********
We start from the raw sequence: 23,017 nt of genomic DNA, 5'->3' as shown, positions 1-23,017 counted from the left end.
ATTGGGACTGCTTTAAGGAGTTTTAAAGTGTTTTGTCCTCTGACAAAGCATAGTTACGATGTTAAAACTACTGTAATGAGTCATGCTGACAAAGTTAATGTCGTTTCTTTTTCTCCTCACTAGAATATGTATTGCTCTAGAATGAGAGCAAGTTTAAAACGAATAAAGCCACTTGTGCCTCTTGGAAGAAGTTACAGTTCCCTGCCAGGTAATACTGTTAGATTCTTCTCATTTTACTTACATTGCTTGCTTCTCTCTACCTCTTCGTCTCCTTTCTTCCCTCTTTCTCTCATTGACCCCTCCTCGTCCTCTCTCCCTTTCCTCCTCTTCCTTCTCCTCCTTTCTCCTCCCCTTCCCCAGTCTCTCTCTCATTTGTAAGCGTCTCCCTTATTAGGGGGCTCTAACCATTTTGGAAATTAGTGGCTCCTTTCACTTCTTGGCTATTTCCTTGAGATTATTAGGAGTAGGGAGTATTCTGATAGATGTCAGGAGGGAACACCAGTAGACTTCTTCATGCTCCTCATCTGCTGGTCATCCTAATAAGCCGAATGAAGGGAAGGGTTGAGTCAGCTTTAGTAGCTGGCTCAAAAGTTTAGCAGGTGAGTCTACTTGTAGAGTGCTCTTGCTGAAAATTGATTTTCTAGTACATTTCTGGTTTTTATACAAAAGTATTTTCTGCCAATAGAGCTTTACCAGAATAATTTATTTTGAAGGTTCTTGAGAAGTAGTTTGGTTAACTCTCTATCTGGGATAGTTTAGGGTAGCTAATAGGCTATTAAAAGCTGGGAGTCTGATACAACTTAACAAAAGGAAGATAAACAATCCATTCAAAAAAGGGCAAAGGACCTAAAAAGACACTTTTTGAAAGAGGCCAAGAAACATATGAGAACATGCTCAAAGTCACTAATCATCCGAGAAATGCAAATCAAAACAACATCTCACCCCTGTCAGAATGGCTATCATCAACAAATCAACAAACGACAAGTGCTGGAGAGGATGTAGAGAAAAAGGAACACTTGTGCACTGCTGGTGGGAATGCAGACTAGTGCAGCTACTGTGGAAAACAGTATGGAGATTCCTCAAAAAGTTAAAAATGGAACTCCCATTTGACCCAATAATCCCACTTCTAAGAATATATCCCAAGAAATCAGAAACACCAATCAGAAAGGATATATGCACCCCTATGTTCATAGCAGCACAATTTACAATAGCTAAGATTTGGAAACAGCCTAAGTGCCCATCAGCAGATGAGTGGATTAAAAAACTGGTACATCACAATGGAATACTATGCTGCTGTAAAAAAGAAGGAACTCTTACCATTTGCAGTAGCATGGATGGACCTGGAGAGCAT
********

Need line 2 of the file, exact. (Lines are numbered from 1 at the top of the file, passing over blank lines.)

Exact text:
ATTGGGACTGCTTTAAGGAGTTTTAAAGTGTTTTGTCCTCTGACAAAGCATAGTTACGATGTTAAAACTACTGTAATGAGTCATGCTGACAAAGTTAATGTCGTTTCTTTTTCTCCTCACTAGAATATGTATTGCTCTAGAATGAGAGCAAGTTTAAAACGAATAAAGCCACTTGTGCCTCTTGGAAGAAGTTACAGTTCCCTGCCAGGTAATACTGTTAGATTCTTCTCATTTTACTTACATTGCTTGCTTCTCTCTACCTCTTCGTCTCCTTTCTTCCCTCTTTCTCTCATTGACCCCTCCTCGTCCTCTCTCCCTTTCCTCCTCTTCCTTCTCCTCCTTTCTCCTCCCCTTCCCCAGTCTCTCTCTCATTTGTAAGCGTCTCCCTTATTAGGGGGCTCTAACCATTTTGGAAATTAGTGGCTCCTTTCACTTCTTGGCTATTTCCTTGAGATTATTAGGAGTAGGGAGTATTCTGATAGATGTCAGGAGGGAACACCAGTAGACTTCTTCATGCTCCTCATCTGCTGGTCATCCTAATAAGCCGAATGAAGGGAAGGGTTGAGTCAGCTTTAGTAGCTGGCTCAAAAGTTTAGCAGGTGAGTCTACTTGTAGAGTGCTCTTGCTGAAAATTGATTTTCTAGTACATTTCTGGTTTTTATACAAAAGTATTTTCTGCCAATAGAGCTTTACCAGAATAATTTATTTTGAAGGTTCTTGAGAAGTAGTTTGGTTAACTCTCTATCTGGGATAGTTTAGGGTAGCTAATAGGCTATTAAAAGCTGGGAGTCTGATACAACTTAACAAAAGGAAGATAAACAATCCATTCAAAAAAGGGCAAAGGACCTAAAAAGACACTTTTTGAAAGAGGCCAAGAAACATATGAGAACATGCTCAAAGTCACTAATCATCCGAGAAATGCAAATCAAAACAACATCTCACCCCTGTCAGAATGGCTATCATCAACAAATCAACAAACGACAAGTGCTGGAGAGGATGTAGAGAAAAAGGAACACTTGTGCACTGCTGGTGGGAATGCAGACTAGTGCAGCTACTGTGGAAAACAGTATGGAGATTCCTCAAAAAGTTAAAAATGGAACTCCCATTTGACCCAATAATCCCACTTCTAAGAATATATCCCAAGAAATCAGAAACACCAATCAGAAAGGATATATGCACCCCTATGTTCATAGCAGCACAATTTACAATAGCTAAGATTTGGAAACAGCCTAAGTGCCCATCAGCAGATGAGTGGATTAAAAAACTGGTACATCACAATGGAATACTATGCTGCTGTAAAAAAGAAGGAACTCTTACCATTTGCAGTAGCATGGATGGACCTGGAGAGCAT